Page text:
DAN HANGANU: WORKS 1981-2015
Edited by Essy Baniassad. Introduction by Kenneth Frampton
Contributors: Hubert Beringer, Denis Bilodeau, Jennifer Thiele Busch, Paul Byard, Brian Carter, David Covo, Heidi Landecker, Steven Mannell, Jacques Plante, Gilles Prud’homme, Jim Taggart, David Theodore, Adele Weder
Dalhousie Architectural Press
184 pp full col. 8.5 x 8.5 in softcover
$37.95 Can. $39.95 U.S.
This long overdue account of an important contribution to architectural design and discourse examines forty years of practice with detailed documents of major award-winning projects by the Romanian-born Canadian architect. Drawing on rationalist, constructivist, and classical discourses, Hanganu has shaped the architectural synthesis between European architectural history and Canadian culture and geographic conditions with a defining contribution to architecture that has influenced generations of architects. Essays and accompanying texts explore Hanganu’s background and approach to architecture and underline issues that reach into the soul of his projects. These are important especially in the face of the tendency to present works of architecture as consumable products, an unfortunate trend that makes one an outsider to the inner world of architecture, its challenges and motivations. Hanganu’s body of work embodies such inner workings. The aim of this book is to urge an appreciation of Hanganu’s work at that level and to impart an understanding of that inner world; the origin of form and the path of design for every project. Kenneth Frampton’s essay guides the search for such understanding, in addition to defining the work in a clear historical context.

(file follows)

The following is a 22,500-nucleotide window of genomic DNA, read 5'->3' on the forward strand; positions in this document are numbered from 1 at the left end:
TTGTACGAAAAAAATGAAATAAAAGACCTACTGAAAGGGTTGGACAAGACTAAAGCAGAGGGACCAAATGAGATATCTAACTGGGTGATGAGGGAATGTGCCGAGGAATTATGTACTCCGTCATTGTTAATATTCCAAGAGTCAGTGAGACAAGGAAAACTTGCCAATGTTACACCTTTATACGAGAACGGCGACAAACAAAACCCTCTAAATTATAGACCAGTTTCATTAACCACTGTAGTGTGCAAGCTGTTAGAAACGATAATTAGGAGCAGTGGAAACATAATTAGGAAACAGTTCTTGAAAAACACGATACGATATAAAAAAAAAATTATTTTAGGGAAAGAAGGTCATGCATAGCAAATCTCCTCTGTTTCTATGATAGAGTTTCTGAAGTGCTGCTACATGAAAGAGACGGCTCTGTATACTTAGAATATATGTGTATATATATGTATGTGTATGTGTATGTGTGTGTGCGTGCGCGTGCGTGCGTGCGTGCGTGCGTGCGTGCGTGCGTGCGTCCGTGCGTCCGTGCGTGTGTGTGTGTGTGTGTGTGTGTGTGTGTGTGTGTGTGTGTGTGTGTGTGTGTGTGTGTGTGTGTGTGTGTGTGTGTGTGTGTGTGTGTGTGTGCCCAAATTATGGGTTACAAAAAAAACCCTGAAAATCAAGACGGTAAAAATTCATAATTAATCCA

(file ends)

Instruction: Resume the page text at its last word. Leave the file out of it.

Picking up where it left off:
Dan Hanganu completed a degree in architecture at the University of Bucharest in 1961. He then studied architecture at the École des Beaux-Arts in Paris before moving to Montreal where he founded his own firm. Hanganu's first building to attract acclaim was the Museum of Archaeology and History at Pointe-à-Callière in Montreal. He has since completed numerous public buildings, notably the Canadian Museum of Human Rights and Montreal’s Musée d’art contemporain. Dan Hanganu has received more than 50 design awards, including the Governor General's Award for Architecture in 1994.
Essy Baniassad is Professor, School of Architecture, University of Botswana and adjunct professor, School of Architecture, The Chinese University of Hong Kong. He is the author of Rocco: Being Chinese in Architecture: Recent Works (MCCM Creations 2004), and Shim-Sutcliffe: the Passage of Time (Dalhousie Architectural Press 2014). Kenneth Frampton is the Ware Professor of Architecture at the Graduate School of Architecture, Planning and Preservation at Columbia University, New York. He is the author of, notably, A Genealogy of Modern Architecture: Comparative Critical Analysis of Built Form (Lars Müller 2015) and Modern Architecture: A Critical History (Thames & Hudson 2007).